.38 Special

Loads For The Trail

Smith & Wesson Handgun

A light but effective .38 Special Trail Gun is this S&W Model 60 Heavy Barrel — dubbed the Trail Masterpiece. Below: The effectiveness of the .38 Special is increased greatly by upping the muzzle velocity by 150 fps or more and replacing the round-nosed bullet with a semi-wadcutter.

The .38 Special arrived around 1900 in the S&W Military & Police. It soon became the number one cartridge for law enforcement use chambered in both S&W and Colt revolvers, but performance was limited. The Roaring ’20s saw the rise of fast-moving criminals driving V-8 Fords, armed with 1911 .45 Government Models, Thompson submachine guns, and in some cases even Browning Automatic Rifles. Both Colt and S&W looked for a way to better arm peace officers. Colt came up with a new loading for what had been a standard cartridge. They simply increased the powder charge of their .38 ACP and the result was the .38 Super. S&W did the same thing by bringing out a heavier loaded .38 Special, the .38 Special High Velocity. To shoot this new loading Smith chose their Model 1926 .44 Special chambered in .38 Special. It was known as the .38/44 Heavy Duty. It was around this time Col. Doug Wesson and Phil Sharpe began experimenting with the .38/44, eventually leading to the .357 Magnum in 1935.

Before Smith & Wesson came up with the .38/44 Heavy Duty and the adjustable sighted version, the .38/44 Outdoorsman, Colt already had two revolvers capable of handling Elmer Keith’s heavy .38 Special load — his #358429 Keith bullet of around 170 grs. over 13.5 grains of #2400 — namely the Colt Single Action and New Service. The New Service was a DA revolver, larger than the S&W.

I’m more nostalgic in my old age and have recently been looking at loads for these historic revolvers that would do to wander the sagebrush. Loads able to handle anything likely to be encountered. Of course, they’re not designed for big game hunting, however a full house .38/44 would not be found wanting for close range shots on deer-sized game.
For this journey back into history my revolvers of choice are the two Smith & Wesson .38/44’s, the Colt New Service, a Colt-like USFA 51/2" .38 Special Single Action and a pair of Great Western .38 Specials, one with a 71/2" barrel and the other fitted with a Colt Single Action 51/2" barrel.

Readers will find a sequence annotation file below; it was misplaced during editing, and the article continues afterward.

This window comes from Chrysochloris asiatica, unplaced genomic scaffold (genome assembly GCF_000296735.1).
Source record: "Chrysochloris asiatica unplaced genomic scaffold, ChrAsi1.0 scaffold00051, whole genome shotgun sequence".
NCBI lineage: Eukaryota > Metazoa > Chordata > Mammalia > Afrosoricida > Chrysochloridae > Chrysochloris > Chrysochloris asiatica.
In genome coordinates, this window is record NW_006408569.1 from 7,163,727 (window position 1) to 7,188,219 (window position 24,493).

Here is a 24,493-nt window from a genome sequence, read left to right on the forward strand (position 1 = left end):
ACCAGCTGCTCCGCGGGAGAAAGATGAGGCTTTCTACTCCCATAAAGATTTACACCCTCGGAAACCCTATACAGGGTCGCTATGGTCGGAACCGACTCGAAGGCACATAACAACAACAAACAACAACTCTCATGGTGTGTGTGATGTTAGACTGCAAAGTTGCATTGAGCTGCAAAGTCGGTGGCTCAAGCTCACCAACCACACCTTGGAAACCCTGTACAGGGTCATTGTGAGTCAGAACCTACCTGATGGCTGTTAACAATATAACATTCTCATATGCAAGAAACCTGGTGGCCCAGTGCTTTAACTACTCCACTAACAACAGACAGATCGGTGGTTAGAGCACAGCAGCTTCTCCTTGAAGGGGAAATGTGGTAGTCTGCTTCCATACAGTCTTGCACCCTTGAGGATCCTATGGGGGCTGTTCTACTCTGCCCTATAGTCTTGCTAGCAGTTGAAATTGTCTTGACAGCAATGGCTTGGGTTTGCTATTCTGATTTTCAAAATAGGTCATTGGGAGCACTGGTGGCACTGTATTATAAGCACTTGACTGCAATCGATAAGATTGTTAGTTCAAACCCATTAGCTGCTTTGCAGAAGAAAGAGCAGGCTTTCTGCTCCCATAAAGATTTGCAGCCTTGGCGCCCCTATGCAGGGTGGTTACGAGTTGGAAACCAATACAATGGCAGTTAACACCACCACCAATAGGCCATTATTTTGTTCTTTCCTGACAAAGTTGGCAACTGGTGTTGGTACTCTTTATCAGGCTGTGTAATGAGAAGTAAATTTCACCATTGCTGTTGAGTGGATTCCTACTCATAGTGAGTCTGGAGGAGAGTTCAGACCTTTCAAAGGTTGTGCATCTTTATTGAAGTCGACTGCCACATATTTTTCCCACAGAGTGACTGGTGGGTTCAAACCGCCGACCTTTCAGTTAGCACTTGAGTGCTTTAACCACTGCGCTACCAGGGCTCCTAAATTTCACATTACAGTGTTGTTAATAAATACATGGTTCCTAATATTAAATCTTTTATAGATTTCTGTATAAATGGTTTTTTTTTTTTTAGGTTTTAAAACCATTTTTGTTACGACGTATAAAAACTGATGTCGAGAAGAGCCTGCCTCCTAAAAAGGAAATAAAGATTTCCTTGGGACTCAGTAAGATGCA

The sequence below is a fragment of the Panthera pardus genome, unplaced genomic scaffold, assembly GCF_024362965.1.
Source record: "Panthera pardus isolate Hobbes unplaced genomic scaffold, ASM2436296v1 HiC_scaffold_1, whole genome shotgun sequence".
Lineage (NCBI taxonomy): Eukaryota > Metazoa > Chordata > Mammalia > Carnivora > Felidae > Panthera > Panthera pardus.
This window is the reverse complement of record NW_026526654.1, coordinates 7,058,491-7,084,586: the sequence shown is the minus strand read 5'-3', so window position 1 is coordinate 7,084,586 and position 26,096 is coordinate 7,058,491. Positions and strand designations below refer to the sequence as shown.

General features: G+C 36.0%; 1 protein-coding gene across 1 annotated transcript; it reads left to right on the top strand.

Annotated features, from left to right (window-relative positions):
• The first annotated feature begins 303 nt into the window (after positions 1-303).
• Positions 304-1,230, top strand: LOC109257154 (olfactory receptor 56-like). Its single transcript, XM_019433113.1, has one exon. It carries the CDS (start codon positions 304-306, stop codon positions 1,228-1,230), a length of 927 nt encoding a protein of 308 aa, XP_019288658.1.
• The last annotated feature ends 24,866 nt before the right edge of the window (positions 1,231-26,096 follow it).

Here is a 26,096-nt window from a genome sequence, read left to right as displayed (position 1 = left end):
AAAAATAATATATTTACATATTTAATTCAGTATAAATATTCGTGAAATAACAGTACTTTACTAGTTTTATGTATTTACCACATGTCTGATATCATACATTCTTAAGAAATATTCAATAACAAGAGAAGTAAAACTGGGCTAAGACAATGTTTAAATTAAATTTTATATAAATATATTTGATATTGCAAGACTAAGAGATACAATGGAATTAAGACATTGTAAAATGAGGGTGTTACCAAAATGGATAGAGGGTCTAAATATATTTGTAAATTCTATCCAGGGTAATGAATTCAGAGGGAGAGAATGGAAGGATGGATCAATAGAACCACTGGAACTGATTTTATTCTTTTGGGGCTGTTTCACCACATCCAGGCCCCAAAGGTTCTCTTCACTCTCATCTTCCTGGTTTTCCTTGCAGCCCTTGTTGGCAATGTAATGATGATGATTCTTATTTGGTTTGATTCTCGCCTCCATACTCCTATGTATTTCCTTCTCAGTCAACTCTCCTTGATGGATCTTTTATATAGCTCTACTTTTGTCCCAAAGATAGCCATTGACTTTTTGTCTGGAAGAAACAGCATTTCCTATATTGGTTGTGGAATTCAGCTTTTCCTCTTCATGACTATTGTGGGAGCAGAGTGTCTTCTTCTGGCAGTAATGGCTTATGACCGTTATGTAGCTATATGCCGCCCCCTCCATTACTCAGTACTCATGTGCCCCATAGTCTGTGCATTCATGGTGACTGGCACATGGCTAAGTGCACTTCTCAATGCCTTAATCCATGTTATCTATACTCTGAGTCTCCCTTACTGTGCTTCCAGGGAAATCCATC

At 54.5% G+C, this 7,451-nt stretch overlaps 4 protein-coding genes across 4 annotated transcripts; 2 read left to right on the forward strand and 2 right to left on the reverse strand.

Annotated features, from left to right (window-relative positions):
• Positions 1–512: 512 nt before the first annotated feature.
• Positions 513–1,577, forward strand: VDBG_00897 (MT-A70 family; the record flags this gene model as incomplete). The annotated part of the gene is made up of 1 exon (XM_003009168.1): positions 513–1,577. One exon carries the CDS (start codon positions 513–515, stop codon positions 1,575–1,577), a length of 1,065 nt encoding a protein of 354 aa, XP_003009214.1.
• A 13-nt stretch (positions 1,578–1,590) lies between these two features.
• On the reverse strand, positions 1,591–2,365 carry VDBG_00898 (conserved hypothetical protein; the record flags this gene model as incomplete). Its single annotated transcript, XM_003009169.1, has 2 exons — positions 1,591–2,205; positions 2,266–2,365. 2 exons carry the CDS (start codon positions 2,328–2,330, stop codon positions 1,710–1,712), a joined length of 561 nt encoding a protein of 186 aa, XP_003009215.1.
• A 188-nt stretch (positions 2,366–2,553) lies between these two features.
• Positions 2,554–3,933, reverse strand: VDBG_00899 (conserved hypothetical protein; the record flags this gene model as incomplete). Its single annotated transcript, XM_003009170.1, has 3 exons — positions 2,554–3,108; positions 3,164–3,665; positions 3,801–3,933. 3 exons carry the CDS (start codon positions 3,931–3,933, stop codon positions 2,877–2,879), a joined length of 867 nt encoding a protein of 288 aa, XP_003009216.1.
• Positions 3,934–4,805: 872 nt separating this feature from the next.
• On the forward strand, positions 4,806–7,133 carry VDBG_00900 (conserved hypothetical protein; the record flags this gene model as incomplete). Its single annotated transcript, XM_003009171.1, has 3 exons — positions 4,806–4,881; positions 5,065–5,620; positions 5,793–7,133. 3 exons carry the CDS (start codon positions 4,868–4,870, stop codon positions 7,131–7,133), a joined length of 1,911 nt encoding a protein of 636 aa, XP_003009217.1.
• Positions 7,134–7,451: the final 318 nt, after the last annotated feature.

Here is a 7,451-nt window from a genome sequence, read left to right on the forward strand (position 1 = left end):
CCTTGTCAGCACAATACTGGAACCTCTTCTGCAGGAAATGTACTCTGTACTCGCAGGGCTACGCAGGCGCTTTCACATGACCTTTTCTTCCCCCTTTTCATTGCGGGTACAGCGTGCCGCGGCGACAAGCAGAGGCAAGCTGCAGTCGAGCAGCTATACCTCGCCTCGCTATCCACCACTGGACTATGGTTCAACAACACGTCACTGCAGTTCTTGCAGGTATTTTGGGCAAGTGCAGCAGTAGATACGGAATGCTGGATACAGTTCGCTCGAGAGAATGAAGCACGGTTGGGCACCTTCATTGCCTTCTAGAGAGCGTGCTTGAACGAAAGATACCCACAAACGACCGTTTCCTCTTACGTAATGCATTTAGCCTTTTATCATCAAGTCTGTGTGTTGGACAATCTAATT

Great powders for the .38 Special trail loads are likely on most reloaders’ shelves.

Heavier Loads

My bullets of choice are the Lyman/Keith #358429 at 170 grs., the Lyman #358477 at 155 grs. and very close to the original .357 Magnum bullet designed by Phil Sharpe, the Speer 158-gr. LSWCHP, and finally a 167-gr. powder coated, gas-check hollow point bullet supplied by my friend Dick Thompson. The Speer bullet is a swaged lead bullet and is phenomenally accurate when loaded over 10 grains of #2400. In my old .38/44 Outdoorsman it clocks out at 1,025 fps and shoots 5/8" groups. Powders of choice are about as standard as you can get being Alliant’s Unique and #2400 and Hodgdon’s IMR 4227. I did not limit myself to just full house .38/44 loads which will do well over 1,300 fps in most sixguns but also looked for loads in between this high-power loading and standard .38 Special loads.

I’ve been loading for the .38 Special for over 60 years. In the 1950s it was not easy to find .357 Magnum brass, however .38 Special brass was easily obtainable so thousands of these were assembled using Elmer Keith’s Heavy Load with his bullet. I later found the Thompson Gas Check bullet was much more accurate, at least in my sixguns. Today this load is still being used with the Thompson bullet and clocks out right at 1,350 from an S&W .38 Special Outdoorsman. I would warn against the use of this load in any .38 Specials except those which are heavy frame.

Speer Ammunition

John’s most-used bullets for .38 Special Trail Loads are the Speer 158-gr. LSWCHP, the Lyman #358477, Lyman/Keith #358429 and a 167-gr. powder coated, gas-check HP.

Lighter Loads

My lightest trail load for the .38 Special is assembled with two Lyman bullet designs, the 155-gr. #358477 and the 170-gr. #358429 Keith over 5 grains of Unique. This load is about 150 fps faster than the original .38 Special loading, plus the flat nose bullets are certainly more efficient than the original round nosed. For my heavier loads I go with either #2400 or IMR 4227. The former is mostly used in charges from 10 to 12 grs. with standard primers, while the latter is normally used in charges of 11 to 12.5 grs. using magnum primers. Muzzle velocities will run from about 900 at the lower level up to about 1,100-1,200 fps at the higher levels. Accuracy is excellent while felt recoil is quite manageable. These are pleasant shooting loads for the trail and will handle both two-legged and four-legged varmints. They also work well in most .357 Magnums, of course.

For more info: https://www.lymanproducts.com, Ph: (800) 225-9626